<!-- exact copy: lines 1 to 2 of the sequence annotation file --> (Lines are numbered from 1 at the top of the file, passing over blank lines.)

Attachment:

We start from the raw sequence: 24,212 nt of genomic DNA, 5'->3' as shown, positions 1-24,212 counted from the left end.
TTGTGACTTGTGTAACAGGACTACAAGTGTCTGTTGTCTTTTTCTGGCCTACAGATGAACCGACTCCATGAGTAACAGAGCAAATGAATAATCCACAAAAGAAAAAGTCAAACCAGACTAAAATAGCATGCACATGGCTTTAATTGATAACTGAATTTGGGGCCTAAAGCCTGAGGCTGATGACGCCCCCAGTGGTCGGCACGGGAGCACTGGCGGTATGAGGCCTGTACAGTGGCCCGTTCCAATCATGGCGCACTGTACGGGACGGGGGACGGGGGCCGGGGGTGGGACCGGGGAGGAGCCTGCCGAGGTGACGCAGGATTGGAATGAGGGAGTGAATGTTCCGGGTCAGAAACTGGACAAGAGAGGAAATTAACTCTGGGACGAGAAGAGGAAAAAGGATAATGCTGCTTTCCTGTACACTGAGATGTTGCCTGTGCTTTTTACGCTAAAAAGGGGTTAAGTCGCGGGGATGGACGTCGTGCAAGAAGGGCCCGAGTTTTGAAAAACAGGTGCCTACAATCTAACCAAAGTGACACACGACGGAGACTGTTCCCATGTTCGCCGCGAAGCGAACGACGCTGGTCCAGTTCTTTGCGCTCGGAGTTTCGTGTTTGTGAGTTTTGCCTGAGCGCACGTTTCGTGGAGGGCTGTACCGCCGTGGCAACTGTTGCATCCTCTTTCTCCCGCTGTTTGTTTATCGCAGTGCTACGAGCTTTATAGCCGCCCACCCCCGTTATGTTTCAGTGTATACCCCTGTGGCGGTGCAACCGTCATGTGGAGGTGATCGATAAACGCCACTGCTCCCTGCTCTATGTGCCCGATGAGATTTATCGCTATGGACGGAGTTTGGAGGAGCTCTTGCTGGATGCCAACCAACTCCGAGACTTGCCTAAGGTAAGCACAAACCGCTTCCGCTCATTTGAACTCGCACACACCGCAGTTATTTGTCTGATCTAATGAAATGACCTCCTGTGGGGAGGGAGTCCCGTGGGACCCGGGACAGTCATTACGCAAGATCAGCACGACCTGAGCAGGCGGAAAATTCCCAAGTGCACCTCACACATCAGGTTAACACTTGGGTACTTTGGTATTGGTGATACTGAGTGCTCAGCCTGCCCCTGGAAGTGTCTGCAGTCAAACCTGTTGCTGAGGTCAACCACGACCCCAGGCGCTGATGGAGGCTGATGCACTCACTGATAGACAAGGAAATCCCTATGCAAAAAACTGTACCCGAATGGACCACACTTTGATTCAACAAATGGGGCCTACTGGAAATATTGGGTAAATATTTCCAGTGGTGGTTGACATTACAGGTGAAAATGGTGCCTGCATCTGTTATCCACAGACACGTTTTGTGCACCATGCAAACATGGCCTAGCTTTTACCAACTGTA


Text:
We start from the raw sequence: 24,212 nt of genomic DNA, 5'->3' as shown, positions 1-24,212 counted from the left end.
TTGTGACTTGTGTAACAGGACTACAAGTGTCTGTTGTCTTTTTCTGGCCTACAGATGAACCGACTCCATGAGTAACAGAGCAAATGAATAATCCACAAAAGAAAAAGTCAAACCAGACTAAAATAGCATGCACATGGCTTTAATTGATAACTGAATTTGGGGCCTAAAGCCTGAGGCTGATGACGCCCCCAGTGGTCGGCACGGGAGCACTGGCGGTATGAGGCCTGTACAGTGGCCCGTTCCAATCATGGCGCACTGTACGGGACGGGGGACGGGGGCCGGGGGTGGGACCGGGGAGGAGCCTGCCGAGGTGACGCAGGATTGGAATGAGGGAGTGAATGTTCCGGGTCAGAAACTGGACAAGAGAGGAAATTAACTCTGGGACGAGAAGAGGAAAAAGGATAATGCTGCTTTCCTGTACACTGAGATGTTGCCTGTGCTTTTTACGCTAAAAAGGGGTTAAGTCGCGGGGATGGACGTCGTGCAAGAAGGGCCCGAGTTTTGAAAAACAGGTGCCTACAATCTAACCAAAGTGACACACGACGGAGACTGTTCCCATGTTCGCCGCGAAGCGAACGACGCTGGTCCAGTTCTTTGCGCTCGGAGTTTCGTGTTTGTGAGTTTTGCCTGAGCGCACGTTTCGTGGAGGGCTGTACCGCCGTGGCAACTGTTGCATCCTCTTTCTCCCGCTGTTTGTTTATCGCAGTGCTACGAGCTTTATAGCCGCCCACCCCCGTTATGTTTCAGTGTATACCCCTGTGGCGGTGCAACCGTCATGTGGAGGTGATCGATAAACGCCACTGCTCCCTGCTCTATGTGCCCGATGAGATTTATCGCTATGGACGGAGTTTGGAGGAGCTCTTGCTGGATGCCAACCAACTCCGAGACTTGCCTAAGGTAAGCACAAACCGCTTCCGCTCATTTGAACTCGCACACACCGCAGTTATTTGTCTGATCTAATGAAATGACCTCCTGTGGGGAGGGAGTCCCGTGGGACCCGGGACAGTCATTACGCAAGATCAGCACGACCTGAGCAGGCGGAAAATTCCCAAGTGCACCTCACACATCAGGTTAACACTTGGGTACTTTGGTATTGGTGATACTGAGTGCTCAGCCTGCCCCTGGAAGTGTCTGCAGTCAAACCTGTTGCTGAGGTCAACCACGACCCCAGGCGCTGATGGAGGCTGATGCACTCACTGATAGACAAGGAAATCCCTATGCAAAAAACTGTACCCGAATGGACCACACTTTGATTCAACAAATGGGGCCTACTGGAAATATTGGGTAAATATTTCCAGTGGTGGTTGACATTACAGGTGAAAATGGTGCCTGCATCTGTTATCCACAGACACGTTTTGTGCACCATGCAAACATGGCCTAGCTTTTACCAACTGTA